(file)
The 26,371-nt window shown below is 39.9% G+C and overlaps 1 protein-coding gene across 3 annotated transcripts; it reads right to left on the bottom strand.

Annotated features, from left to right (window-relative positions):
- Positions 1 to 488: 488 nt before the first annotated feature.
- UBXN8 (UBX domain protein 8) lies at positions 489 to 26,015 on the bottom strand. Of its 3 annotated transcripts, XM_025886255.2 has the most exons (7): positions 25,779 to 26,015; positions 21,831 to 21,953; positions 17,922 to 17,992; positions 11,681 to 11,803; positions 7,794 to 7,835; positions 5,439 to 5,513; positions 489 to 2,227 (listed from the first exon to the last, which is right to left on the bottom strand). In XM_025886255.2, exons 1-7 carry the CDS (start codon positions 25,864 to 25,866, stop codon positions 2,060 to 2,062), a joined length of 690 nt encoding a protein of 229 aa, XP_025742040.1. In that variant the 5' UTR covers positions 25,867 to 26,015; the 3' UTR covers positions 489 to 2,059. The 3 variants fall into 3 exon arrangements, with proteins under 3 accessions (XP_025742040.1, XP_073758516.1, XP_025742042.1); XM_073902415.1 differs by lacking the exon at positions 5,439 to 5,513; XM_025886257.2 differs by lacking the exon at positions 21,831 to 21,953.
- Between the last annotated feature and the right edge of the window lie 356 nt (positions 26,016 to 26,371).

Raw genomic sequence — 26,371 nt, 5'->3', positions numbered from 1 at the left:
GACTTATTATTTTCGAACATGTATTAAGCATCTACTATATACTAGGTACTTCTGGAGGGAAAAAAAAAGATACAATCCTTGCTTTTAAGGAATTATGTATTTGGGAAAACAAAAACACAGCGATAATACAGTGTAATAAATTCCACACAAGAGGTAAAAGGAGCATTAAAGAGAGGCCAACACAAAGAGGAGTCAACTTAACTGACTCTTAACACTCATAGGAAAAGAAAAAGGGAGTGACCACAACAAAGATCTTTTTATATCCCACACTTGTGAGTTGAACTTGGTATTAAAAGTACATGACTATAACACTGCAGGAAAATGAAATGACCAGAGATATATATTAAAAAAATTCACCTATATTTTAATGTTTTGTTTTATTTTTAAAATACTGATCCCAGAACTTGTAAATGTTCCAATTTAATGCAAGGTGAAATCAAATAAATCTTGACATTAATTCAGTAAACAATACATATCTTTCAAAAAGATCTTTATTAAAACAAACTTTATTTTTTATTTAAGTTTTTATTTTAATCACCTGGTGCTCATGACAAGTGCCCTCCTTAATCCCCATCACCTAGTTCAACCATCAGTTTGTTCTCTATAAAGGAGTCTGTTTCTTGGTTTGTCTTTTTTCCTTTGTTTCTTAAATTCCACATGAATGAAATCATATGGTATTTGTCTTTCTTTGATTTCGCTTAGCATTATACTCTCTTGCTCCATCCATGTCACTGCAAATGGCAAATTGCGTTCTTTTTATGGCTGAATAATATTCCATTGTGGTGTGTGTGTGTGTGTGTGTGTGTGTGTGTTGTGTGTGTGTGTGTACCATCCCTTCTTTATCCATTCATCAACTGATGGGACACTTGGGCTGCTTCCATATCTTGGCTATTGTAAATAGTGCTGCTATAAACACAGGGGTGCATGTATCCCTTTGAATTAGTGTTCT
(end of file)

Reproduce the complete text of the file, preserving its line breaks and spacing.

The 26,371-nt window shown below is 39.9% G+C and overlaps 1 protein-coding gene across 3 annotated transcripts; it reads right to left on the bottom strand.

Annotated features, from left to right (window-relative positions):
- Positions 1 to 488: 488 nt before the first annotated feature.
- UBXN8 (UBX domain protein 8) lies at positions 489 to 26,015 on the bottom strand. Of its 3 annotated transcripts, XM_025886255.2 has the most exons (7): positions 25,779 to 26,015; positions 21,831 to 21,953; positions 17,922 to 17,992; positions 11,681 to 11,803; positions 7,794 to 7,835; positions 5,439 to 5,513; positions 489 to 2,227 (listed from the first exon to the last, which is right to left on the bottom strand). In XM_025886255.2, exons 1-7 carry the CDS (start codon positions 25,864 to 25,866, stop codon positions 2,060 to 2,062), a joined length of 690 nt encoding a protein of 229 aa, XP_025742040.1. In that variant the 5' UTR covers positions 25,867 to 26,015; the 3' UTR covers positions 489 to 2,059. The 3 variants fall into 3 exon arrangements, with proteins under 3 accessions (XP_025742040.1, XP_073758516.1, XP_025742042.1); XM_073902415.1 differs by lacking the exon at positions 5,439 to 5,513; XM_025886257.2 differs by lacking the exon at positions 21,831 to 21,953.
- Between the last annotated feature and the right edge of the window lie 356 nt (positions 26,016 to 26,371).

Raw genomic sequence — 26,371 nt, 5'->3', positions numbered from 1 at the left:
GACTTATTATTTTCGAACATGTATTAAGCATCTACTATATACTAGGTACTTCTGGAGGGAAAAAAAAAGATACAATCCTTGCTTTTAAGGAATTATGTATTTGGGAAAACAAAAACACAGCGATAATACAGTGTAATAAATTCCACACAAGAGGTAAAAGGAGCATTAAAGAGAGGCCAACACAAAGAGGAGTCAACTTAACTGACTCTTAACACTCATAGGAAAAGAAAAAGGGAGTGACCACAACAAAGATCTTTTTATATCCCACACTTGTGAGTTGAACTTGGTATTAAAAGTACATGACTATAACACTGCAGGAAAATGAAATGACCAGAGATATATATTAAAAAAATTCACCTATATTTTAATGTTTTGTTTTATTTTTAAAATACTGATCCCAGAACTTGTAAATGTTCCAATTTAATGCAAGGTGAAATCAAATAAATCTTGACATTAATTCAGTAAACAATACATATCTTTCAAAAAGATCTTTATTAAAACAAACTTTATTTTTTATTTAAGTTTTTATTTTAATCACCTGGTGCTCATGACAAGTGCCCTCCTTAATCCCCATCACCTAGTTCAACCATCAGTTTGTTCTCTATAAAGGAGTCTGTTTCTTGGTTTGTCTTTTTTCCTTTGTTTCTTAAATTCCACATGAATGAAATCATATGGTATTTGTCTTTCTTTGATTTCGCTTAGCATTATACTCTCTTGCTCCATCCATGTCACTGCAAATGGCAAATTGCGTTCTTTTTATGGCTGAATAATATTCCATTGTGGTGTGTGTGTGTGTGTGTGTGTGTGTGTGTTGTGTGTGTGTGTGTACCATCCCTTCTTTATCCATTCATCAACTGATGGGACACTTGGGCTGCTTCCATATCTTGGCTATTGTAAATAGTGCTGCTATAAACACAGGGGTGCATGTATCCCTTTGAATTAGTGTTCT